The Expression Of Recombinant Plasmodium Falciparum Sexual-Stage Proteins And Assessment Of Naturally Acquired Transmission-Blocking Immunity
Kirima, Christine Kinya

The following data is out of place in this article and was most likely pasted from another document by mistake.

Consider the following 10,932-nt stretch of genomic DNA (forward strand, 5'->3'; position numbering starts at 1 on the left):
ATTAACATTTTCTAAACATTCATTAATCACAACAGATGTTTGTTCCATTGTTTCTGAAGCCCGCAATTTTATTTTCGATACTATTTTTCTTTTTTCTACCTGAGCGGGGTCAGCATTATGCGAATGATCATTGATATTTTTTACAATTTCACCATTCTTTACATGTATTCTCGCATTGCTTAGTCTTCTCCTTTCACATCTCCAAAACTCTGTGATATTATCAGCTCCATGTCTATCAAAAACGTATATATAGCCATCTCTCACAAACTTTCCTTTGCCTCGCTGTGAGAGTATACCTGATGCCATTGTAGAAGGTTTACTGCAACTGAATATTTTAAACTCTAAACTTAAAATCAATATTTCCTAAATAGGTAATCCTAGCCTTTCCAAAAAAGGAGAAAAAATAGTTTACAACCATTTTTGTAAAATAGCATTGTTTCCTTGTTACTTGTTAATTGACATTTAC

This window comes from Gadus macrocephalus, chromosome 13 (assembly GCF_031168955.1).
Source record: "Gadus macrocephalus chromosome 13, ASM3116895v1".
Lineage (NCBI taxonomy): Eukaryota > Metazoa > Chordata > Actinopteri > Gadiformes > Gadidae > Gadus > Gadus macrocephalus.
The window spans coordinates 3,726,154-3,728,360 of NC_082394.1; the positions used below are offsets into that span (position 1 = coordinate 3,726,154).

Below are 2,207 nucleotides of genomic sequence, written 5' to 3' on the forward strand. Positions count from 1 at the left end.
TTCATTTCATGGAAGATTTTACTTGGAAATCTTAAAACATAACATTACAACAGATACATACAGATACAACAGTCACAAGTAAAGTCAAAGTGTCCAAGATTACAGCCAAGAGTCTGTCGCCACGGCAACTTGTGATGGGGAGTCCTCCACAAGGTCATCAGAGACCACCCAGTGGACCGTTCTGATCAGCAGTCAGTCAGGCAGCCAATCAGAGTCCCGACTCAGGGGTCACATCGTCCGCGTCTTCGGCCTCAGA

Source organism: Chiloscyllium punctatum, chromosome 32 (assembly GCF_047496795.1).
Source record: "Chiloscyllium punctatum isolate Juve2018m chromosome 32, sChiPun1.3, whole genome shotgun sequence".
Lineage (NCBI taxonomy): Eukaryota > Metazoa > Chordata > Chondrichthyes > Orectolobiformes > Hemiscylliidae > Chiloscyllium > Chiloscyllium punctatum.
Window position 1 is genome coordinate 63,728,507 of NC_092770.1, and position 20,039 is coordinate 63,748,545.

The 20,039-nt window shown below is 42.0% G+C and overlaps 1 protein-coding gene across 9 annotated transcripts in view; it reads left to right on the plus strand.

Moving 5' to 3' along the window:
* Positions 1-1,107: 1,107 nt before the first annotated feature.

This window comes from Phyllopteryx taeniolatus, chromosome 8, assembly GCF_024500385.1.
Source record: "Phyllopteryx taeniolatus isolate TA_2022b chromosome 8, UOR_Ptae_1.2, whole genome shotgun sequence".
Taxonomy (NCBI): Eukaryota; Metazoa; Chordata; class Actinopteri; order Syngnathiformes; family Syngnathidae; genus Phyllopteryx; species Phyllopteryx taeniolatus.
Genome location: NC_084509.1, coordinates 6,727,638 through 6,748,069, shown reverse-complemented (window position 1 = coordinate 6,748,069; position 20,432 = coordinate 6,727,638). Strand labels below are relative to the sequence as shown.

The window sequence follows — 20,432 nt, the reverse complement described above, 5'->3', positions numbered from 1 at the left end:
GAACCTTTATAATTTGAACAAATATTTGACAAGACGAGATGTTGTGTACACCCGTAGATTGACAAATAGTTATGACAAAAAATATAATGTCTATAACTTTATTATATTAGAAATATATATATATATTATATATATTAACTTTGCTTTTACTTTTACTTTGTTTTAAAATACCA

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Persons residing in regions endemic to malaria have been shown to develop antibodies against gametocytes, which could subsequently prevent the progression of the parasite within the mosquito vector. The acquired immune ability to affect gametocyte infectivity within the mosquito vector and in-turn block transmission of parasites to the vector is termed as transmission-blocking immunity. Various gametocyte-specific antigens of Plasmodium falciparum have been characterised and evaluated as candidates for a possible transmission-blocking vaccine. This study aimed to express gametocyte-specific surface antigens with the cell -free wheat germ system and mammalian HEK293 systems of expression and assess the ability of antibodies from sera of malaria-exposed persons to recognize the recombinant proteins. The most highly expressed surface localized proteins of mature (Stage V) gametocytes according to published proteome data (Lasonder et al., 2016), were amplified and expressed for immunoprofiling by ELISA. Seven gametocyte-specific surface antigens were expressed using the WGCFS to express the proteins MDV-1, PSOP25_3D7, PSOP25_10668 and CPP4, while the mammalian cells HEK293 expression system was used to express the proteins CVMPPP, PEB-P and PSOP1. The plasma samples used in this analysis were those that were collected during two previous studies, that is, the Longitudinal assessment of malaria transmissibility (LAMB, N = 284) and the cross-sectional study, Assessment of the infectious reservoir of malaria (AFIRM = 413). xii The observations presented in this thesis show the ability to not only produce recombinant gametocyte-specific proteins using various expression systems, but to produce proteins that are recognized by the sera of persons exposed to malaria. The findings show that host responses to gametocyte proteins are influenced by the participant‘s age, as well as the density and presence of parasites. Antibody responses among individuals older than 15- years were consistently higher for all antigens when compared the younger individuals. Gametocyte-positive individuals had higher responses (p<0.05) as opposed to the gametocyte-negative individuals, for all the antigens. The results also reveal significant cross-correlations between gametocyte density (p<0.001) and the responses to all the recombinant gametocyte antigens evaluated. Furthermore, for the AFIRM study, a model was fitted to predict the odds of one presenting with gametocytes. The following predictors were included in the logistic model: age category, gametocyte status, season, parasite density (as measured by qPCR18S, NASBA18s and NASBAPfs25), responses to AMA-1, sickle gene and α-thalassemia. The model shows that individuals in whom parasites were detected by qPCR18s, had 1% (p<0.05) higher odds of being gametocyte positive compared to those in whom no parasites could be detected. On the other hand, participants who were under 5 years of age had 99% (p<0.05) odds of being gametocyte negative. Individuals who responded to the antigens MDV1 and AMA1(a marker for exposure to parasites), had higher odds of being gametocyte positive, in that for every one-unit increase in the mean response to the two recombinant proteins, an increase of 160% and 93% in the odds of gametocyte positivity was seen and this was statistically significant (p < 0.05). Participants who were sampled during the dry season had 2% (p < 0.05) higher odds of being gametocyte positive compared to those sampled within a malaria season, while adjusted for parasite density as measured by qPCR18s. xiii Antibody responses among individuals older than 15-year were consistently higher for all antigens in comparison to responses for the other two age groups. A similar trend was observed with AMA1, which serves as a marker for exposure to asexual parasites. When assessing for the role of season in influencing responses, there was no difference in responses among those samples during peak malaria season and those sampled after the malaria season had passed. This can be attributed to the maintenance of the parasite during the dry season by undetectable sub-microscopic or low-density gametocytes. An increase in responses to AMA-1, as revealed by the model, resulted in an increase in responses to recombinant proteins when adjusted for all other predictors. The longitudinal LAMB study enabled evaluation of responses over six different time points. A multivariable logistic regression model to predict parasitaemia, showed that oneunit increase in the mean response to AMA1, increased the odds of parasitaemia by 56% (p<0.05). An increase in age increased odds of being negative for parasites by 96% (p<0.05). This study is unique as it offers a look at responses based on both a cross-sectional as well as longitudinal study. In future, it would be important to further add on to the observations by measuring transmission-blocking activity using of mosquito feeding assay. Moreover, understanding the mechanism underlying the recognition of gametocyte-specific antigens, and further finding a highly immunogenic target(s) will go a long way in advancing the development of a vaccine to block transmission.
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